Ask Kim: What’s a Rectal Pap?

Dear Kim, 

At the Health Collective Clinic, I have been offered testing by rectal swab, which I usually choose to get since I have anal sex. One time when I visited I had some unpleasant anal symptoms and was offered a rectal Pap. Can you tell me what the difference is between that and a rectal swab, and what situations it’s used in? 

Thank you, 

That’s a Lot of Rectal Tests 

Dear That’s a Lot, 

A lot of clinics don’t routinely do rectal swabbing, but we always offer them at our testing appointments! That’s because chlamydia and gonorrhea can be transmitted anally, so it’s important to test all potential infection areas – the throat, urethra (peehole), and anus (butthole). Anyone who has anal sex or oral-anal sex (rimming) should consider having a rectal swab when testing for STI’s. 

Rectal Pap tests serve a different purpose. Most people have probably heard that people with cervixes should get cervical Paps regularly. These test for abnormal cells on the cervix (the entrance to the uterus), which could be cancerous or pre-cancerous and require treatment. Similarly, rectal Paps test for abnormal cells in the rectum that could lead to anal cancer. This way, any danger of cancer can be addressed as soon as possible.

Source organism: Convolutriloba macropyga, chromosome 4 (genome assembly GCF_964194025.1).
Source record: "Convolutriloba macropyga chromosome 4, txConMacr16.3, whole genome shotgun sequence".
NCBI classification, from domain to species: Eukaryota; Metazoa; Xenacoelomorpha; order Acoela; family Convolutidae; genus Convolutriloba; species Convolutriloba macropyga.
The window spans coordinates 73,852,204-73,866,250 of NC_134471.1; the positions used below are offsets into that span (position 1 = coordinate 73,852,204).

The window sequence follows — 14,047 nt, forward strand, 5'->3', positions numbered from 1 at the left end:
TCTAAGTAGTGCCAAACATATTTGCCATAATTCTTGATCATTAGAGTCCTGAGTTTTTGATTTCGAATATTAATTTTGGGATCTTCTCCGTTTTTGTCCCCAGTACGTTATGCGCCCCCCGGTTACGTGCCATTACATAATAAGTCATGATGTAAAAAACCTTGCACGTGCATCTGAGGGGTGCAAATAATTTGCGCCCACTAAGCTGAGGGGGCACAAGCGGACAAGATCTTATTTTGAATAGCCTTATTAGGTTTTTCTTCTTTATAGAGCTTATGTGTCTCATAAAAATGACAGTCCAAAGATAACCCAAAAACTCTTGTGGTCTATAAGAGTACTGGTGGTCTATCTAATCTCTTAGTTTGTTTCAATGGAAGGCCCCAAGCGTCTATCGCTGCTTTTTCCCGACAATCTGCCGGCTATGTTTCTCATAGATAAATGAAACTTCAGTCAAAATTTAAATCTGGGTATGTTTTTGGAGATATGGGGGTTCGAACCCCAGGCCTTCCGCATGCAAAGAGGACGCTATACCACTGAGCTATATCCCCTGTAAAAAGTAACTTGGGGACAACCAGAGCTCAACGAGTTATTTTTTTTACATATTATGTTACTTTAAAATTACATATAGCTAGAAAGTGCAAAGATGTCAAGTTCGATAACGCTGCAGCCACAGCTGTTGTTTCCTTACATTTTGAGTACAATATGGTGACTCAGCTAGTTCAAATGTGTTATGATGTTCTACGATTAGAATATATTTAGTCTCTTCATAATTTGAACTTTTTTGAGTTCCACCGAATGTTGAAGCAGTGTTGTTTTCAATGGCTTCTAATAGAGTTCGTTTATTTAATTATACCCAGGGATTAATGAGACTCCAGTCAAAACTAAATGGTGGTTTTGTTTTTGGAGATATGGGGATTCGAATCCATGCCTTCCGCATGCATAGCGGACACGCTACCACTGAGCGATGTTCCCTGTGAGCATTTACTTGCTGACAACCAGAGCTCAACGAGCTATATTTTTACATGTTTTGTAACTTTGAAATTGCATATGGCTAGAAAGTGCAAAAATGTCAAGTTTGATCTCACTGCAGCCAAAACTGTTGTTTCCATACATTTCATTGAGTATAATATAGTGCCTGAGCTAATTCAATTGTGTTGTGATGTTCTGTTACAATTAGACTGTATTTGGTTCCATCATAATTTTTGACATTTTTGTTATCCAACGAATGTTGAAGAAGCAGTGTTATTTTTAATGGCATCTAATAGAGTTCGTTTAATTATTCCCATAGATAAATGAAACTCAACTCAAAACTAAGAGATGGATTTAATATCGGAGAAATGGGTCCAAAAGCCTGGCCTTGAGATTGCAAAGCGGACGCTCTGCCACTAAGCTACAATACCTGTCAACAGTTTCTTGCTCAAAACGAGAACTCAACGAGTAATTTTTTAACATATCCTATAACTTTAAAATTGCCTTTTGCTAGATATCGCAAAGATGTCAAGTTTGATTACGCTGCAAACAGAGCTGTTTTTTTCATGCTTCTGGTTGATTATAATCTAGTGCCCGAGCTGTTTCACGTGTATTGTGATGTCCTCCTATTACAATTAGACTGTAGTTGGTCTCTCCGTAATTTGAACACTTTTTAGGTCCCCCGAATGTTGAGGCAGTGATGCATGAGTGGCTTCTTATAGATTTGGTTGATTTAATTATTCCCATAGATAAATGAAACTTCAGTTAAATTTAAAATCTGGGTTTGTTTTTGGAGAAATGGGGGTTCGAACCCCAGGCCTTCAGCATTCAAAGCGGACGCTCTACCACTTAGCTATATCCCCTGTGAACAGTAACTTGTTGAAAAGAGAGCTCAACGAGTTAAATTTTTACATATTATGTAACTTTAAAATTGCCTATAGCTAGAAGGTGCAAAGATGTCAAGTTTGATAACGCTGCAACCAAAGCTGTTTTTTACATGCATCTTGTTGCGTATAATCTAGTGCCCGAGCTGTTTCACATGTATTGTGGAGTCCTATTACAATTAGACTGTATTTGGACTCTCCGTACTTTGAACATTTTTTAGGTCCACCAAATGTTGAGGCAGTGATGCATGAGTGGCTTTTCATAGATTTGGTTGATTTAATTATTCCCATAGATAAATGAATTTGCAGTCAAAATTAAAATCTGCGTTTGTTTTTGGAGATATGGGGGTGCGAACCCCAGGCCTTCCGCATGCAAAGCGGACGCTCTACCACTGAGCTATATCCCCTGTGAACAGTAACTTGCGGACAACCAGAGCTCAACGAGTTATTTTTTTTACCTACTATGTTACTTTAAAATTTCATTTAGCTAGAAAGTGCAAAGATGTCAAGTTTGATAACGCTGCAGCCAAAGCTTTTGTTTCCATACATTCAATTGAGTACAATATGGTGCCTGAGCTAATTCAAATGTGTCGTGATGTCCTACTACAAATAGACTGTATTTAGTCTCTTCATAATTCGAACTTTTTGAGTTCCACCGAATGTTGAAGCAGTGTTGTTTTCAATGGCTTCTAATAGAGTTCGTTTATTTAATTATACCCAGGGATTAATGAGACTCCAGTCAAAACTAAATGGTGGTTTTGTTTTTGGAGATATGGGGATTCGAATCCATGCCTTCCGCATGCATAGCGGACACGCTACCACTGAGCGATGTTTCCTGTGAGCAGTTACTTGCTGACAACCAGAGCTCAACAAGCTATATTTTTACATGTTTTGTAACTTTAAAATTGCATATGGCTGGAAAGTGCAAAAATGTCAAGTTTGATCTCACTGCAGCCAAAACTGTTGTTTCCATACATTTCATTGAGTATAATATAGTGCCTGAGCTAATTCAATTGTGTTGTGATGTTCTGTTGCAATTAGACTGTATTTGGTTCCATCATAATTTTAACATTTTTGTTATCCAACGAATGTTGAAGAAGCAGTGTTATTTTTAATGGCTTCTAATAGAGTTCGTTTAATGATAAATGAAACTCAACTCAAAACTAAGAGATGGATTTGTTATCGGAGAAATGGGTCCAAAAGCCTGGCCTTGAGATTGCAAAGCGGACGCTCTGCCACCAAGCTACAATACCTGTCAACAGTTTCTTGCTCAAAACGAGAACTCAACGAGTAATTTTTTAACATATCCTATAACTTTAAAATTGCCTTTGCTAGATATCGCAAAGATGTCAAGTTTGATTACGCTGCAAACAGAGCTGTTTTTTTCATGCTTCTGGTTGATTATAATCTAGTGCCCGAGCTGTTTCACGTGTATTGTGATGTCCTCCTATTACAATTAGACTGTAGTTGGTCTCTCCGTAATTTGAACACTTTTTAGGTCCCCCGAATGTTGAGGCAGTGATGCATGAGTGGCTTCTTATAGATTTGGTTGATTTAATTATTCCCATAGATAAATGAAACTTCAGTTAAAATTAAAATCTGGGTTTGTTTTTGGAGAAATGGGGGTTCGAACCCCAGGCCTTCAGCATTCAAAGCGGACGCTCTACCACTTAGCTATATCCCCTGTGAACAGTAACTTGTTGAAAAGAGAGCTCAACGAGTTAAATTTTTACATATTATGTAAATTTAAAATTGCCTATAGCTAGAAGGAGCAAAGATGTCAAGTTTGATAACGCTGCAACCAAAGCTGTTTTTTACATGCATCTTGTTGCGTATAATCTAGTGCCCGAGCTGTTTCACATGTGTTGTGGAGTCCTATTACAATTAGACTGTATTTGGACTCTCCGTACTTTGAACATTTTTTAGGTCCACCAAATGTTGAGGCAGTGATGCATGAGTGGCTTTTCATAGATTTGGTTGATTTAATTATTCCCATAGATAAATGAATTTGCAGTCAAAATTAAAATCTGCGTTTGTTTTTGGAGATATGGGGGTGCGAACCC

There are no official recommendations on who should get rectal Pap tests, so different providers may use different guidelines. According to UNC Health, folks at the highest risk for anal cancers are people living with HIV, and so several medical societies recommend yearly screening from ages 25-30 for this group. 

Another indication that a rectal Pap may be recommended is if the individual has had HPV before. HPV is a very common infection that is harmless for most people, but there are a few strains that can lead to cancer, including anal cancer.  

Depending on your provider, there may be other risk factors that lead them to recommending a Pap test. It’s important to be honest with your provider about the kinds of sex you have and any existing or past infections you’re aware of so they can make the best possible recommendations to protect your sexual health. 

Be well, be yourself, 


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